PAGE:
Earlier research has demonstrated that people are willing to incur costs to punish and reward others, especially in scenarios where every player's contribution to a common pool results in greater benefits for all. But in those cases it is hard to tell whether the actions are motivated by egalitarian preferences for similar income levels or a desire to enforce norms and encourage group cooperation.
So James Fowler, associate professor of political science at the University of California, San Diego, doctoral student Christopher Dawes and their coauthors set up a game to see if there's a drive for equality.
The results suggest that a form of material egalitarianism is more than just a long-held ideal of utopian philosophers and political theorists. With not only self-interest but also group cooperation removed as factors, people still, at a cost to themselves, gave money to the poorest players and took it away from the richest.
Fowler and colleagues believe that their experiment shows that egalitarian motives, to some extent, underlie the evolution of cooperation and reciprocity in humans.
"One of the reasons we cooperate may be because we care about equality," Fowler said.
Real-world analogues for egalitarian preferences, said Fowler, can be seen in the wide acceptance of a progressive tax and a social welfare net.
"If people didn't have a taste for equality, then I would expect the world would be even more unequal than it is," he said. "It has not been fully appreciated yet how much people are willing to level the playing field and how much this determines our ability to cooperate with each other."
A total of 120 volunteers took part in the experiment over six sessions, playing the game five times in groups of four. Group composition changed with each game and players' game histories did not follow them. In other words, reputation and retribution were not allowed to play a role.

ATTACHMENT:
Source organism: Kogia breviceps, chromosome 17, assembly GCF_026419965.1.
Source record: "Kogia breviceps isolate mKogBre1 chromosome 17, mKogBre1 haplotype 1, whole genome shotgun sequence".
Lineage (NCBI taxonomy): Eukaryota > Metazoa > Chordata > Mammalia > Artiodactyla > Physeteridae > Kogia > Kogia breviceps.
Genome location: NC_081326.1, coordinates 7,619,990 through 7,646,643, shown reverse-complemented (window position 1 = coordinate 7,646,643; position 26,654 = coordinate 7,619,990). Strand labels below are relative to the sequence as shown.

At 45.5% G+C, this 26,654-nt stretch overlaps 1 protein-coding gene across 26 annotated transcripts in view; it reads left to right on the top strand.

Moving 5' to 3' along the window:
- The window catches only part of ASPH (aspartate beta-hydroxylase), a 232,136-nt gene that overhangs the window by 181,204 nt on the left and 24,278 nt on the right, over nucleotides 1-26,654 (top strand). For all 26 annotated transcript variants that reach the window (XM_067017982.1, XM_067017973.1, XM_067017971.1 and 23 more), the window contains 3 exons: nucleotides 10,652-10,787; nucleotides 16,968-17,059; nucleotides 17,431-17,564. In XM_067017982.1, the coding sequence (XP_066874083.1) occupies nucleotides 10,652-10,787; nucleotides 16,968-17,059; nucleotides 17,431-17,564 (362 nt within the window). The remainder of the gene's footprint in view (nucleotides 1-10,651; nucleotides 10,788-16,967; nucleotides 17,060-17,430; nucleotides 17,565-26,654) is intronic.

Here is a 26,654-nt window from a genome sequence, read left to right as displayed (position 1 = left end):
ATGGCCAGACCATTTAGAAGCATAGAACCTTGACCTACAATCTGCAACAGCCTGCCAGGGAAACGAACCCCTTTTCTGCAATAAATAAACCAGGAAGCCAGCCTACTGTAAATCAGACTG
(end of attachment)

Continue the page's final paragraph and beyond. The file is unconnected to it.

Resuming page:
Participants were randomly allocated different sums of money. They were shown what each player got and presented with a choice to do nothing and maintain the (unequal) status quo or to reduce their own real takeaway pay by one monetary unit in order to either increase or reduce another player's income by three units. Outcomes of each game were then displayed.
In all, income alteration was frequent: About three-quarters of participants reduced or increased another player's income at least once and about a third did so five times or more.
Subjects who had received more than the group average were penalized most frequently and most heavily, at a rate of about three-quarters of a unit for each unit above the average. In contrast, those that started out with considerably less than the others got sizeable gifts, at rate of about eight-tenths of a unit for each unit below the average.
The pattern of behaviors had the effect of equalizing income. It also did not change as players gained experience with the game (and so could clearly see that there really was nothing to be gained from their costly actions). Furthermore, it didn't seem to matter whether individuals had themselves been the targets of an increase or reduction in the previous round: They continued acting as they had, either redistributing winnings according to apparently egalitarian principles or, as was the case with a minority, concentrating wealth in the hands of a few.